Retail: What is a supermarket loyalty campaign?
You might be familiar with the term “supermarket loyalty campaign” in retail. Or perhaps you’ve heard of “short-term loyalty programs”, “reward programs” or “collectible promotions”. In essence, these four terms all refer to the same retail marketing concept.
So, what is a supermarket loyalty campaign?
Wouter Aalberse, Commercial Director at UNGA, answers frequently asked questions, explains the meaning of “supermarket loyalty campaign”, and offers practical applications for retail marketers.
1. How would you define loyalty campaigns to someone who has never heard of them?
Wouter Aalberse: A loyalty campaign is an engaging tactic that supermarket chains use to gain better ROI from their marketing strategies whilst building brand equity and loyalty.
There’s no rule when it comes to the duration of a campaign. Depending on the goal and the chosen mechanics, it can be rolled out for a few weeks or even months.
During this period, the loyalty campaign connects grocery retailers with shoppers and direct them to supermarkets. Most importantly, they contribute to winning market shares and strengthening customer loyalty over the years.
2. Speaking of mechanics, what are they? How does a supermarket loyalty campaign work?
Wouter Aalberse: This varies from one campaign to another, but the key to success lies in customer rewards. A loyalty campaign is all about rewarding shoppers for their purchases and their loyalty.
In a nutshell, during a campaign, customers who spend a certain amount on groceries are eligible to receive a reward. In instant reward campaigns, they are rewarded immediately as they pay at the register. In a redemption campaign, they collect stamps at the register which they can later redeem to get bigger rewards.
These are the two mechanics behind the most popular supermarket loyalty campaigns. The good thing is that they are fully customizable to retailers’ goals. So, it is also common to design hybrid campaigns that combine these mechanics in order to offer the best of both worlds.
Just know that no matter the type of loyalty campaign you go for, the common denominator is collectability. Actually, a supermarket loyalty campaign is often referred to as a ‘collectible promotion’ because customers can collect up to 20, 30, or 40 rewards. This gamification feature is what makes loyalty campaigns so engaging and ROI driven.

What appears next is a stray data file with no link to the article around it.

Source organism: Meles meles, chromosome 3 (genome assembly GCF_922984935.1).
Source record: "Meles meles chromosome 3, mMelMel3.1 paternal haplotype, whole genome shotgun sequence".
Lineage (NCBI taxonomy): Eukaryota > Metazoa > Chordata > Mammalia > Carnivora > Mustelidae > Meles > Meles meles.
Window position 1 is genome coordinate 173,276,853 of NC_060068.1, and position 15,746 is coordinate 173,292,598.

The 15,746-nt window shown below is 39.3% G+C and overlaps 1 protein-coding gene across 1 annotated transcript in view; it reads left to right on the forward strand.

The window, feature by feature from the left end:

3. What rewards do retailers offer during a loyalty campaign?
Wouter Aalberse: The rewards are very strategic. The best way to decide on what to offer your customers is to ask yourself, “What customer segment do I want to aim for? And what would delight them?”
When retailers focus their efforts on families with kids, for example—which is usually why they turn to UNGA—kid-friendly Intellectual Properties (IPs) or popular licenses among families are very likely to pop up. They are the best customer magnets, let’s put it that way! Little Shop, Little Garden, Little Chefs, or Bricks, are popular IPs in grocery retail, known to immediately catch shoppers’ interest.
So for family-centered loyalty campaigns, you will see rewards such as toys, games, collectibles, stickers, cards… The list of rewards is pretty big. This makes loyalty campaigns a great tactic to repeat several times a year or at least once every year.
4. What makes supermarket loyalty campaigns so different from traditional loyalty programs?
Wouter Aalberse: From experience, I can say that retailers now increasingly run loyalty campaigns because they are a different, unique approach to customer loyalty. With many retailers, we’ve rolled out two, three, and sometimes four editions of some campaigns due to popular demand. Little Garden at New World in New Zealand and Little Shop at Marks & Spencer in the UK, to name a few, perfectly illustrate that. Customers create positive memories through playful and fun experiences and that’s the key driver of emotional loyalty.
Supermarket loyalty campaigns are also a fun and impactful way to communicate about brand values, sustainability, and CSR initiatives. The rewards and campaign activation together have the power to spread strong messages. They offer retailers a chance to align with consumers’ expectations and requirements. For example, consumers are increasingly environmentally conscious, and retailers care about that. So at UNGA, we are producing more environmentally friendly campaigns every year. We have sustainable solutions available for all our campaigns, and shoppers love when retailers choose to take the sustainability road.
One important thing to note is that loyalty campaigns offer more than standard supermarket promotions or traditional loyalty programs. They stand out in a marketing strategy because they deliver ROI. They represent a huge opportunity to drive more footfall and boost sales.
If you think winning key sales periods is critical in the battle for market share, especially in the food and grocery retail industry, then you’ll want to try loyalty campaigns because they have the power to lead you there.